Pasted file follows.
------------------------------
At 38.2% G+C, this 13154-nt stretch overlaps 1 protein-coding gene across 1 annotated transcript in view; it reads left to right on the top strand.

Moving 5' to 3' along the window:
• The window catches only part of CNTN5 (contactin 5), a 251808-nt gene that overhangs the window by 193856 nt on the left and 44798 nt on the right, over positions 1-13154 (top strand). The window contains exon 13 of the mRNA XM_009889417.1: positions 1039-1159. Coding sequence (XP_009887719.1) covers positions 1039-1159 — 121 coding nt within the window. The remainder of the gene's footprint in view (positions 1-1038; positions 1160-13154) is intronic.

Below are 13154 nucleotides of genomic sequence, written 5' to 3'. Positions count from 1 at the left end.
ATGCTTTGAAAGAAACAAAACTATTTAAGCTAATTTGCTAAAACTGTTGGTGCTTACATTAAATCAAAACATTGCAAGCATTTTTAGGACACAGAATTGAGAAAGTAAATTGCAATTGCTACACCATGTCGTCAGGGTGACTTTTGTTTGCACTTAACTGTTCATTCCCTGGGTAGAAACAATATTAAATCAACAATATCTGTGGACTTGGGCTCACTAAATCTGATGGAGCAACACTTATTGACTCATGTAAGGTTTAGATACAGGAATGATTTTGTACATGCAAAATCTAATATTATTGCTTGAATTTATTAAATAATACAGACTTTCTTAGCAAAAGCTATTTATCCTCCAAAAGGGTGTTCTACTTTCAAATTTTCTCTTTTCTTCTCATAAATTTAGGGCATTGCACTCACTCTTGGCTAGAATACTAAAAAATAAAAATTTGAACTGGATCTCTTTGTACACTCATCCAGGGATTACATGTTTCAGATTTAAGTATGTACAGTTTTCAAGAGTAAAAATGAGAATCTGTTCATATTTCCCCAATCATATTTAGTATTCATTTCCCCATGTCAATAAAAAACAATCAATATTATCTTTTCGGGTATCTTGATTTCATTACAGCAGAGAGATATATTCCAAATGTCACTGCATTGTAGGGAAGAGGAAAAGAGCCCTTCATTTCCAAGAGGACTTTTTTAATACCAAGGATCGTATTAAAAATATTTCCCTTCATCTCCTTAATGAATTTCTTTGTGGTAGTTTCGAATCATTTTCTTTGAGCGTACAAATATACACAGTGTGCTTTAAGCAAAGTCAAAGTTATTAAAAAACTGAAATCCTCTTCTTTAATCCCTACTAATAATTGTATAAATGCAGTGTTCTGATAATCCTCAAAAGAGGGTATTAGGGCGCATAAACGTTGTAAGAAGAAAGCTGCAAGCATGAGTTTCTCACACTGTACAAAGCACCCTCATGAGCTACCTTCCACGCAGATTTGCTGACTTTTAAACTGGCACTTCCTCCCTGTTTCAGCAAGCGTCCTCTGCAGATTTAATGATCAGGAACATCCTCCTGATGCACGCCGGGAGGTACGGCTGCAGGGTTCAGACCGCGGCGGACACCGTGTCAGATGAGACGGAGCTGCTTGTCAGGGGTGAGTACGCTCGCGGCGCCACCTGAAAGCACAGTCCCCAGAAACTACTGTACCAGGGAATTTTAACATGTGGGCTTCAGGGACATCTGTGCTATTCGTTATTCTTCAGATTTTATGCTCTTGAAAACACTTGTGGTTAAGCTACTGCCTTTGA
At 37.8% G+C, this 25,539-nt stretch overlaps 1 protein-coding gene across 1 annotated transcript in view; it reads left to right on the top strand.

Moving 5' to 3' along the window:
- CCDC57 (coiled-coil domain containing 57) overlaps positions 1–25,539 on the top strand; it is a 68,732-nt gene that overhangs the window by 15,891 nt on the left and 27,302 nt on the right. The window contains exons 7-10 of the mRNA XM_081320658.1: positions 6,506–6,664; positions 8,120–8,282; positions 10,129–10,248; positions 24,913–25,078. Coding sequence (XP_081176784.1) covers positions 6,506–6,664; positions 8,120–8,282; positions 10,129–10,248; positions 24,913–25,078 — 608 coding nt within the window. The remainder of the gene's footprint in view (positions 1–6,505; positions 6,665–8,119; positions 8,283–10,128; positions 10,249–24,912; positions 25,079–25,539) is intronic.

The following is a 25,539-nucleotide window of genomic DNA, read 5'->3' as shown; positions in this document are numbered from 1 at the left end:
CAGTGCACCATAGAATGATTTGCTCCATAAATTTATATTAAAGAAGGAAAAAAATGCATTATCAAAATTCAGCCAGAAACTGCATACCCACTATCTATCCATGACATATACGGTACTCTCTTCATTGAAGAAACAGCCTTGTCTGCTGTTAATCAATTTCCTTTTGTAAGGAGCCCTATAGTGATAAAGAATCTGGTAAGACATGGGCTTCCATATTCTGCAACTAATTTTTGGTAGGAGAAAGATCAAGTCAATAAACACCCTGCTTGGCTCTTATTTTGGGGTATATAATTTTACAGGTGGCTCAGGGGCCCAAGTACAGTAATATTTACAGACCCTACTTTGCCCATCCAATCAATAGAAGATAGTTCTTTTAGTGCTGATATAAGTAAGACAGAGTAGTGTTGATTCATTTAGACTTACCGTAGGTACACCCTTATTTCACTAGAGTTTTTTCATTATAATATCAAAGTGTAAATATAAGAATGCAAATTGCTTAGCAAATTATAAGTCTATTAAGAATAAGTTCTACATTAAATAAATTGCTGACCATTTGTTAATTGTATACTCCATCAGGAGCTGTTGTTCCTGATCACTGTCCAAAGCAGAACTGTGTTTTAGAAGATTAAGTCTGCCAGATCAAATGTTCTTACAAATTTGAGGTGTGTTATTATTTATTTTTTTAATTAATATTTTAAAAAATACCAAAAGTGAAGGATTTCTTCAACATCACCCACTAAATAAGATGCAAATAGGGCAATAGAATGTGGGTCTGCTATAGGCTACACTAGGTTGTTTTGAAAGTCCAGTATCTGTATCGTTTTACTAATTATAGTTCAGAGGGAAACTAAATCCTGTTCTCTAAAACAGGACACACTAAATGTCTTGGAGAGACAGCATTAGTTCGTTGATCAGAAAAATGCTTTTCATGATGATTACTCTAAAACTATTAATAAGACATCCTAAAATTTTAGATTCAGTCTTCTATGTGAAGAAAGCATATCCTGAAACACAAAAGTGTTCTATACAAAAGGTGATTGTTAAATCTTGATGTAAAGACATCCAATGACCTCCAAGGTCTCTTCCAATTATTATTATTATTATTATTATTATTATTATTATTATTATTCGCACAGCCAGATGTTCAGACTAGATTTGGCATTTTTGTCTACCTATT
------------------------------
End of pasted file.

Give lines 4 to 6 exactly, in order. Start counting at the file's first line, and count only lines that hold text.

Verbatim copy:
Below are 13154 nucleotides of genomic sequence, written 5' to 3'. Positions count from 1 at the left end.
ATGCTTTGAAAGAAACAAAACTATTTAAGCTAATTTGCTAAAACTGTTGGTGCTTACATTAAATCAAAACATTGCAAGCATTTTTAGGACACAGAATTGAGAAAGTAAATTGCAATTGCTACACCATGTCGTCAGGGTGACTTTTGTTTGCACTTAACTGTTCATTCCCTGGGTAGAAACAATATTAAATCAACAATATCTGTGGACTTGGGCTCACTAAATCTGATGGAGCAACACTTATTGACTCATGTAAGGTTTAGATACAGGAATGATTTTGTACATGCAAAATCTAATATTATTGCTTGAATTTATTAAATAATACAGACTTTCTTAGCAAAAGCTATTTATCCTCCAAAAGGGTGTTCTACTTTCAAATTTTCTCTTTTCTTCTCATAAATTTAGGGCATTGCACTCACTCTTGGCTAGAATACTAAAAAATAAAAATTTGAACTGGATCTCTTTGTACACTCATCCAGGGATTACATGTTTCAGATTTAAGTATGTACAGTTTTCAAGAGTAAAAATGAGAATCTGTTCATATTTCCCCAATCATATTTAGTATTCATTTCCCCATGTCAATAAAAAACAATCAATATTATCTTTTCGGGTATCTTGATTTCATTACAGCAGAGAGATATATTCCAAATGTCACTGCATTGTAGGGAAGAGGAAAAGAGCCCTTCATTTCCAAGAGGACTTTTTTAATACCAAGGATCGTATTAAAAATATTTCCCTTCATCTCCTTAATGAATTTCTTTGTGGTAGTTTCGAATCATTTTCTTTGAGCGTACAAATATACACAGTGTGCTTTAAGCAAAGTCAAAGTTATTAAAAAACTGAAATCCTCTTCTTTAATCCCTACTAATAATTGTATAAATGCAGTGTTCTGATAATCCTCAAAAGAGGGTATTAGGGCGCATAAACGTTGTAAGAAGAAAGCTGCAAGCATGAGTTTCTCACACTGTACAAAGCACCCTCATGAGCTACCTTCCACGCAGATTTGCTGACTTTTAAACTGGCACTTCCTCCCTGTTTCAGCAAGCGTCCTCTGCAGATTTAATGATCAGGAACATCCTCCTGATGCACGCCGGGAGGTACGGCTGCAGGGTTCAGACCGCGGCGGACACCGTGTCAGATGAGACGGAGCTGCTTGTCAGGGGTGAGTACGCTCGCGGCGCCACCTGAAAGCACAGTCCCCAGAAACTACTGTACCAGGGAATTTTAACATGTGGGCTTCAGGGACATCTGTGCTATTCGTTATTCTTCAGATTTTATGCTCTTGAAAACACTTGTGGTTAAGCTACTGCCTTTGA
At 37.8% G+C, this 25,539-nt stretch overlaps 1 protein-coding gene across 1 annotated transcript in view; it reads left to right on the top strand.